Here is what she does not say: How do you go on living in a world where such things have happened? Still happen?
Here is what I do not say: I don’t know.
As a writer, I pick up the pieces. Even the ugly, broken pieces. I arrange them and rearrange them, and I search for hidden meaning. I find patterns, and they always say the same thing. They say, Look! Here is something beautiful. Here is good news.
Except that recently, I can’t seem to find the pattern. The broken pieces remain only broken pieces.
They are so many. They are so sharp.
Because it is Lent, we begin each Sunday service with The Decalogue rather than a hymn. We hear the list of God’s ten commands, and they are like stones that form a wall that enclose a garden.
Gardens grow best within the shelter of a wall, but we have torn down the wall with our own hands.
Perhaps we must first listen to the bad news if we hope ever to hear the good.
Perhaps it is sorrow for all the broken pieces and all the tumbled stones that gives us courage to stand up. To rise up, leave the sackcloth and ashes, and go searching for our new name.
“… the weary world rejoices …”
We are baking together, the little boy and I, but I am also listening to the radio.
It is 75 years since the kindertransport brought German Jewish refugee children to England. An elderly man is speaking. He was only seven when he boarded that train. Only seven when his mother and father made a promise they would not be able to keep. They promised they would join him.
He still has the small hairbrush his mother tucked into his case.
I am listening to the refined voice of this now elderly man, but I am seeing the face of my own seven-year-old son. I do not think I can bear it.
What are Christmas candies and frosted cookies to a world with so much pain?
“Fall on your knees! O hear the angel voices! ”
Some of the old maple trees that gave this home its name are waving pink, plastic ribbons. They are marked for removal. This week the tree man will come with heavy machinery and sharp blades, and we will say goodbye.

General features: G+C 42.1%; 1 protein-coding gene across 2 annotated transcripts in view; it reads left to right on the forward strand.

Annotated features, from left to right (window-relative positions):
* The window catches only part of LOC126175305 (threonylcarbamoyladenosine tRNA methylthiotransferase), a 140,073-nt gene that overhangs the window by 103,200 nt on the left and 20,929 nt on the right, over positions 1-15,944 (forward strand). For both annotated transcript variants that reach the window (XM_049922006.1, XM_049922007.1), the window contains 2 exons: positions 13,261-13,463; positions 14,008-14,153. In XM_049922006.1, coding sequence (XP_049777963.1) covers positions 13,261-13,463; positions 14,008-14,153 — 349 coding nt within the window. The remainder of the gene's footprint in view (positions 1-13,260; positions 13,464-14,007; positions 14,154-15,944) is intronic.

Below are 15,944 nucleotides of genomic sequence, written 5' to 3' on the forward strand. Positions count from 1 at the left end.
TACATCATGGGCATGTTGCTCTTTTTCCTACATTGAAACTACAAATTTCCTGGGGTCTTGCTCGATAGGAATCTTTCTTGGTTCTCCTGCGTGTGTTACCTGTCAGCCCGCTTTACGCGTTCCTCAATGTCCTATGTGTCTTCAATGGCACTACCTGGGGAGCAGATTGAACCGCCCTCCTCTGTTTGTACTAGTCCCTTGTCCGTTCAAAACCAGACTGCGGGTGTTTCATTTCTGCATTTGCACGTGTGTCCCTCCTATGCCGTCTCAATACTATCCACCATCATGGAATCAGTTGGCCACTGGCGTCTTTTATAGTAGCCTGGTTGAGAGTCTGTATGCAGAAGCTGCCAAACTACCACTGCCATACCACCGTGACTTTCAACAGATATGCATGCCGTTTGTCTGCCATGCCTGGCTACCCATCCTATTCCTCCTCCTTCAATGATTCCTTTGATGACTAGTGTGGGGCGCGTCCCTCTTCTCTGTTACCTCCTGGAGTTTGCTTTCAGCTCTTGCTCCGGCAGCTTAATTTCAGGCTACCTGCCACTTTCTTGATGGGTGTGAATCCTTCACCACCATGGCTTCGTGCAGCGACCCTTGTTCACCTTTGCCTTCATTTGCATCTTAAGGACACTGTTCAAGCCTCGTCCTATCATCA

I will find it easy to say goodbye to the headless trunk covered in poison ivy vines. I will not find it so easy to witness the fall of the other tree. This tree is crowned with green leaves in summer, yellow leaves in fall, but it is hollow. Standing in front of it, I can see blue sky through a hole that is shaped just like a child’s drawing of a heart.
I feel a kinship with this tree. I know this is what love does. It rips you right open.
We are discussing Christmas gift ideas when my friend suddenly confesses that she can’t stop imagining the loss of her two-year-old daughter, her much-loved only daughter. I tell her I understand. This pain is love’s shadow.
It sends us to our knees.
I am blessed with four children. Which means I have been on my knees for a very long time. It isn’t such a bad place. There are angel voices here.
“Behold your King! Before Him lowly bend!”
The shrieking radio, that bearer of bad news, is on again, and my daughter says, “More war? Why is there always more war?”
She places her frosted angel back on the table. I lay my own sugared bell beside it.
I think about that interview. How the little boy grew up. How he visited a Holocaust museum in Israel. There, on the wall, he found a photograph of prisoners in a concentration camp. Among those gaunt, wounded faces he discovered the face of his own father. A man he had not seen since that day when promises were made.
It occurs to me only now that my Father is also among the wounded. I can’t seem to articulate to my daughter why it matters. Why it makes such a difference.
I only know that it does.
Ours is a world of violence and loss. It is also a world of small hairbrushes packed with love. A world of Christmas cookies baked with love.
A world being healed by the wounds of a king.
“And in his name all oppression shall cease.”